Plerixafor as a chemosensitizing agent in pediatric acute lymphoblastic leukemia: efficacy and potential mechanisms of resistance to CXCR4 inhibition.
ABSTRACT: In spite of advances in the treatment of pediatric acute lymphoblastic leukemia (ALL), a significant number of children with ALL are not cured of their disease. We and others have shown that signaling from the bone marrow microenvironment confers therapeutic resistance, and that the interaction between CXCR4 and stromal cell-derived factor-1 (SDF-1 or CXCL12) is a key mediator of this effect. We demonstrate that ALL cells that upregulate surface CXCR4 in response to chemotherapy treatment are protected from chemotherapy-induced apoptosis when co-cultured with bone marrow stroma. Treatment with the CXCR4 inhibitor plerixafor diminishes stromal protection and confers chemosensitivity. Using xenograft models of high-risk pediatric ALL, plerixafor plus chemotherapy induces significantly decreased leukemic burden, compared to chemotherapy alone. Further, treatment with plerixafor and chemotherapy influences surface expression of CXCR4, VLA-4, and CXCR7 in surviving ALL blasts. Finally, prolonged exposure of ALL blasts to plerixafor leads to a persistent increase in surface CXCR4 expression, along with modulation of surface expression of additional adhesion molecules, and enhanced SDF-1?-induced chemotaxis, findings that may have implications for therapeutic resistance. Our results suggest that while CXCR4 inhibition may prove useful in ALL, further study is needed to understand the full effects of targeting the leukemic microenvironment.
Project description:The interaction of acute myeloid leukemia (AML) blasts with the leukemic microenvironment is postulated to be an important mediator of resistance to chemotherapy and disease relapse. We hypothesized that inhibition of the CXCR4/CXCL12 axis by the small molecule inhibitor, plerixafor, would disrupt the interaction of leukemic blasts with the environment and increase the sensitivity of AML blasts to chemotherapy. In this phase 1/2 study, 52 patients with relapsed or refractory AML were treated with plerixafor in combination with mitoxantrone, etoposide, and cytarabine. In phase 1, plerixafor was escalated to a maximum of 0.24 mg/kg/d without any dose-limiting toxicities. In phase 2, 46 patients were treated with plerixafor 0.24 mg/kg/d in combination with chemotherapy with an overall complete remission and complete remission with incomplete blood count recovery rate (CR + CRi) of 46%. Correlative studies demonstrated a 2-fold mobilization in leukemic blasts into the peripheral circulation. No evidence of symptomatic hyperleukocytosis or delayed count recovery was observed with the addition of plerixafor. We conclude that the addition of plerixafor to cytotoxic chemotherapy is feasible in AML, and results in encouraging rates of remission with correlative studies demonstrating in vivo evidence of disruption of the CXCR4/CXCL12 axis.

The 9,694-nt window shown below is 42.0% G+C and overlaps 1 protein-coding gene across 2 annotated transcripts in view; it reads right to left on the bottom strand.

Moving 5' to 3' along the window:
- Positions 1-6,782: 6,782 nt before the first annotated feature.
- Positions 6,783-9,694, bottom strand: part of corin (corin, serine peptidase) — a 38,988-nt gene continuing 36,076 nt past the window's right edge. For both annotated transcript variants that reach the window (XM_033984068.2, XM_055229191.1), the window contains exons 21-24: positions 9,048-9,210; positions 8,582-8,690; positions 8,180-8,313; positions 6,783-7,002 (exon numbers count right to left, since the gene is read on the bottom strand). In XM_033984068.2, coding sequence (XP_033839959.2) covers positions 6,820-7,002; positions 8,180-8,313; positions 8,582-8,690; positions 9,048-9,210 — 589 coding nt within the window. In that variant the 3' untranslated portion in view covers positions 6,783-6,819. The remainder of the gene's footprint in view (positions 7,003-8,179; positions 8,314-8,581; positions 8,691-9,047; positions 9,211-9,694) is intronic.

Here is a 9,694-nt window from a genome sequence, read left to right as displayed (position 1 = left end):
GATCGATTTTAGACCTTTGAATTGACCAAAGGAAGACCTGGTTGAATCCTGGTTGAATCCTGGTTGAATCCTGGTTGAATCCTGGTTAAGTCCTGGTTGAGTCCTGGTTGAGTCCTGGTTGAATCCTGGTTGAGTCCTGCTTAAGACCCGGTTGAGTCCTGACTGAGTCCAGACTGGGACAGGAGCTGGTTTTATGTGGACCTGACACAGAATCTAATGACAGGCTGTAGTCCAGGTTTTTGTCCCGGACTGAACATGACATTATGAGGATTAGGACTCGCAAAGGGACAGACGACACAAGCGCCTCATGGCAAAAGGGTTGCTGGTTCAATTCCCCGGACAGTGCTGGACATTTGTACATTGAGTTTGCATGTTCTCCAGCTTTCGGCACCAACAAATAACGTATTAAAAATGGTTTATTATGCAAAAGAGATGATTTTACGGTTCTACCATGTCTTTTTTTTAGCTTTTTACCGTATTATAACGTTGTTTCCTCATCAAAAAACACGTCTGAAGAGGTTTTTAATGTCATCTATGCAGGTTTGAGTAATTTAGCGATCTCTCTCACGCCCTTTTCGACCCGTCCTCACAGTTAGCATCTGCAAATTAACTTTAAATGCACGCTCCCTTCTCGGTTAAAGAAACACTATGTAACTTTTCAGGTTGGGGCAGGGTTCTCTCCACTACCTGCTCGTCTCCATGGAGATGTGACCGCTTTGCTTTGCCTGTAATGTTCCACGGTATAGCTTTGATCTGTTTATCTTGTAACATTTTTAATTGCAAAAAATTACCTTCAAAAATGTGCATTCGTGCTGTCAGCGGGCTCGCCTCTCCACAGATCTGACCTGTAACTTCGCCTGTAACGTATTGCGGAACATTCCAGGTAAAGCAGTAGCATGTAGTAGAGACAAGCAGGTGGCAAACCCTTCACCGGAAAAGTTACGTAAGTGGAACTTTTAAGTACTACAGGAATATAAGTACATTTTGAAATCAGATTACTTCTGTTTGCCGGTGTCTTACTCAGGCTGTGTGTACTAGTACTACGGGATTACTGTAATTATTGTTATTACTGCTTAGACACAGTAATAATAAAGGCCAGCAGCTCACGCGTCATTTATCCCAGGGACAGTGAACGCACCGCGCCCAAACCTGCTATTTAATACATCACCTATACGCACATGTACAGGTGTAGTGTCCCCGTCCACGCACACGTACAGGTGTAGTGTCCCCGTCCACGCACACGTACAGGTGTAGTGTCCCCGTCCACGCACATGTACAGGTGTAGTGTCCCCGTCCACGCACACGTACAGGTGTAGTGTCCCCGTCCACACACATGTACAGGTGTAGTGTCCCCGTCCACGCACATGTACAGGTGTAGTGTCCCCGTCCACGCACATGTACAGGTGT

Project description:Plerixafor, a reversible CXCR4 antagonist, inhibits interactions between leukemic blasts and the bone marrow stromal microenvironment and may enhance chemosensitivity. A phase 1 trial of plerixafor in combination with intensive chemotherapy in children and young adults with relapsed or refractory acute lymphoblastic leukemia (ALL), acute myeloid leukemia (AML), and myelodysplastic syndrome (MDS) was performed to determine a tolerable and biologically active dose.Plerixafor was administered daily for 5 days at four dose levels (6, 9, 12, and 15 mg/m2 /dose) followed 4 hr later by high-dose cytarabine (every 12 hr) and etoposide (daily).Nineteen patients (13 with AML, 5 with ALL, 1 with MDS) were treated. The most common grade 3 or greater nonhematologic toxicities attributable to plerixafor were febrile neutropenia and hypokalemia. There were no dose-limiting toxicities (DLTs). Plerixafor exposure increased with increasing dose levels and clearance was similar on days 1 and 5. Eighteen patients were evaluable for response. Two patients achieved complete remission (CR) and one patient achieved CR with incomplete hematologic recovery (CRi): all three had AML. No responses were seen in patients with ALL or MDS. Plerixafor mobilized leukemic blasts into the peripheral blood in 14 of 16 evaluable patients (median 3.4-fold increase), and the degree of mobilization correlated with surface CXCR4 expression.Plerixafor, in combination with high-dose cytarabine and etoposide, was well tolerated in children and young adults with relapsed/refractory acute leukemias and MDS. While biologic responses were observed, clinical responses in this heavily pretreated cohort were modest.